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17631Re: [dogme] unplug your TV

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  • Dennis Newson
    Dec 12, 2013
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      Robin,

      Just in time to wish you - no, old superstition - to say: "Break a leg."
      (Superstitious British actors at least believe it is bad luck to wish someone good luck - instead, the broken leg injunction.)

      ---

      Also, I wear a couple of hats and as a committee member of an IATEFL special interest group - I'd be very interested in recruiting you to do an online interview, chat, talk - whatever - staged by the SIG but open to all and sundry.

      If you are interested, could you write to me offlist at:


      Dennis

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      *

      Dennis Newson
      Formerly : University of Osnabrueck, GERMANY


      Committee member : IATEFL YLTSIG

      Network Coordinator  IATEFL:YLTSIG Teens (T)

      Committee Member : IATEFL GISIG: Social  networking

      Founder: Osna Group Second Life

      Initiator:  MCC - Machinima Creative Club  Second Life

      Winner British Council ELT 05 Team Innovation Award

      Personal homepage 

       Skype: Osnacantab
      Second Life: Osnacantab Nesterov



      On 12 December 2013 09:15, Luke Meddings <lukemeddings@...> wrote:
       

      Hi Robin


      I'm more used to summarising it in a teacher training context, where I find 

      'lessons based on the lives and language of the learners' 

      is a helpful intro

      It's relevant to your context too because building lessons around learner lives and language is - like the immigrant experience - intimately linked both to immediate need and deeper issues of identity and self-expression 

      I guess the way to sell dogme is.. word of mouth? ;)

      And what Scott said - good luck!

      Luke


      On Wednesday, 11 December 2013, wrote:
       

      Hi everybody,
      I'm afraid I'm a newbie here and have only had a short look around, although I have of course read Teaching Unplugged, and scores of posts on various blogs. I have been trying to put Dogme principles into practice in my teaching (in the north of Spain) for the past year or so (while doing my Diploma), and it's come to the point where I am running something like a little one-man Dogme school in my flat and the local community centre. Actually, it's not so much a Dogme school, as a timetableful of classes where the students have told me they prefer this way of working to any other.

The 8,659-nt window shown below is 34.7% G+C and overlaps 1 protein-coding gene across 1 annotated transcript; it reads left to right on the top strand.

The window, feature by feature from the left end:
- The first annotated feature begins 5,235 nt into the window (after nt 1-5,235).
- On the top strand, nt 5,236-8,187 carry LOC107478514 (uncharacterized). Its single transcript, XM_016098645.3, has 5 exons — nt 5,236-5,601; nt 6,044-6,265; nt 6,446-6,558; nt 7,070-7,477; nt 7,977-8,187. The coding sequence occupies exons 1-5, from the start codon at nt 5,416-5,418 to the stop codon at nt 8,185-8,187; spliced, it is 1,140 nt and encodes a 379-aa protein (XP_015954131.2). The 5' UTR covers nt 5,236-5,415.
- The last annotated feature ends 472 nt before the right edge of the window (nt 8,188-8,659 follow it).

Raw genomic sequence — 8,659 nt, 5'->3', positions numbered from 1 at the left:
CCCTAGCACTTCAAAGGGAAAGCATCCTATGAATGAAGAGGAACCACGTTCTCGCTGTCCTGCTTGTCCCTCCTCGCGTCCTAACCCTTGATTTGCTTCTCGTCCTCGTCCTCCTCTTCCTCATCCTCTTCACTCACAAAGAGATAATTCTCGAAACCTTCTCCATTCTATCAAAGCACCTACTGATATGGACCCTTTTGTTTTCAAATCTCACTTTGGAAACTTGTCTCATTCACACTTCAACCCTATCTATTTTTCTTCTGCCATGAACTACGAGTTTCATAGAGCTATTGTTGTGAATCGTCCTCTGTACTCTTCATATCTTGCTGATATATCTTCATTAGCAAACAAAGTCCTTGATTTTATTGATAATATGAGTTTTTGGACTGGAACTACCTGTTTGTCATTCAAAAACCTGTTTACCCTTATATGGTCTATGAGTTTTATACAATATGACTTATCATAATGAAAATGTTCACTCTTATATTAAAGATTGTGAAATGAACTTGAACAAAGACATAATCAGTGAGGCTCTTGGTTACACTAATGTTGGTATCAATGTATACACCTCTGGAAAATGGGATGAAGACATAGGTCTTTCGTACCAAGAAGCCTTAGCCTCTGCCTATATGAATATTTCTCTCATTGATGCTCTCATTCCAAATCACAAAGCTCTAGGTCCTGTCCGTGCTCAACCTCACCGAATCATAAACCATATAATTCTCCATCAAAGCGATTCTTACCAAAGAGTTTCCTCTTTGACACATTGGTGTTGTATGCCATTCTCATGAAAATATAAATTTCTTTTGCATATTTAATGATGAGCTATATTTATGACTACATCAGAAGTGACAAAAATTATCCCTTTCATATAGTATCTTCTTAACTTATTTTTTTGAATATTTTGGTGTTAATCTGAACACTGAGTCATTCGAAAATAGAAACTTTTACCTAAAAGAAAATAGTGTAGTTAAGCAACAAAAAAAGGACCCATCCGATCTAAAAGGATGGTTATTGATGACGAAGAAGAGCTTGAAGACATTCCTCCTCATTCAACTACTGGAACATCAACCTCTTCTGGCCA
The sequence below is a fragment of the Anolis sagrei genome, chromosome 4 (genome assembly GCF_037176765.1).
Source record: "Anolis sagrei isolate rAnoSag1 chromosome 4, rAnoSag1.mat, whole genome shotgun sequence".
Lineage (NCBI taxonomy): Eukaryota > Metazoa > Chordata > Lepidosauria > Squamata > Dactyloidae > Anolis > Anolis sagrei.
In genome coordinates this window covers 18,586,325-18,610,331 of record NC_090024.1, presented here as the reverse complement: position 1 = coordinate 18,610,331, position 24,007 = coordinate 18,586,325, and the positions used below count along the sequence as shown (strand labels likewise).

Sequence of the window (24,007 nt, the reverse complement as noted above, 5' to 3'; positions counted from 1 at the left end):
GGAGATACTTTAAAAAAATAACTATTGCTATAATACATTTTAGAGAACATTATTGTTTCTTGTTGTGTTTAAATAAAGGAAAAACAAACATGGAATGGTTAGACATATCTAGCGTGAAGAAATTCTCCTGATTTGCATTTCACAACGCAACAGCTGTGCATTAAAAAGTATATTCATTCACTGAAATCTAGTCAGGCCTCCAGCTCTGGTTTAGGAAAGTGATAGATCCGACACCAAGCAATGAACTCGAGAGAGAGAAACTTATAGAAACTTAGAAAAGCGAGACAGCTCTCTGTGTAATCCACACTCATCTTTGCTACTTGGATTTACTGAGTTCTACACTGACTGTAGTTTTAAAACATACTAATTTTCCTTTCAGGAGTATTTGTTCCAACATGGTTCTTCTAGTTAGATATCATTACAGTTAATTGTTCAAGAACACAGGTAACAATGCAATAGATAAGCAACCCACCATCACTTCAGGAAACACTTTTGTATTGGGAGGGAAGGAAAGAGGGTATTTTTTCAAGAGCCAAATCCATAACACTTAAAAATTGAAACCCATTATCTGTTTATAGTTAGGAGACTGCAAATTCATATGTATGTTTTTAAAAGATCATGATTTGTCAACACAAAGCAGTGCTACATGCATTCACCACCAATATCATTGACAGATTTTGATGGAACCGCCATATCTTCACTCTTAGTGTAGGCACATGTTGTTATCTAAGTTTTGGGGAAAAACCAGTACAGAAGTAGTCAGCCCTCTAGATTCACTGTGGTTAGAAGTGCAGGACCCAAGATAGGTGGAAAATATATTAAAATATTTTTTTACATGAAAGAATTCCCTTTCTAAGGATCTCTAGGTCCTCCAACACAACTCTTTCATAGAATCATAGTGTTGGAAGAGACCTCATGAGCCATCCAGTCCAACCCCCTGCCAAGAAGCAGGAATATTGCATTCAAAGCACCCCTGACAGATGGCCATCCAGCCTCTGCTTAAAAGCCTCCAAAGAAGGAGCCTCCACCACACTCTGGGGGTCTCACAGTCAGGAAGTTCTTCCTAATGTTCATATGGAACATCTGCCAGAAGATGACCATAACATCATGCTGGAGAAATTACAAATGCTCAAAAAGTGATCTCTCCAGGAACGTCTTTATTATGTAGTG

A crew from the regional TV is going to be following me around on Friday 13th(!) for a programme about immigrants and integration. Amongst other things, they're going to come to one of my classes. Of course, this is why I agreed to participate: so I could publicise my work and hopefully entice enough additional students to make this all a bit more viable financially.

      I thought I'd take this opportunity to ask if anyone had had experience trying to "sell" the ideas of Dogme to the public at large through the media? Seems to me whatever I say will inevitably be sliced and diced into pedagogical Mcsoundbites... perhaps I could simply ask the students a few questions such as, "What are the advantages/disadvantages of working with conversation rather than materials?", and interact with them on the topic instead of trusting the camera crew to interview me at any length about the theory/benefits of unplugged learning...

      ...?



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      . . . . . 

      Luke Meddings
      ELT author, teacher, trainer






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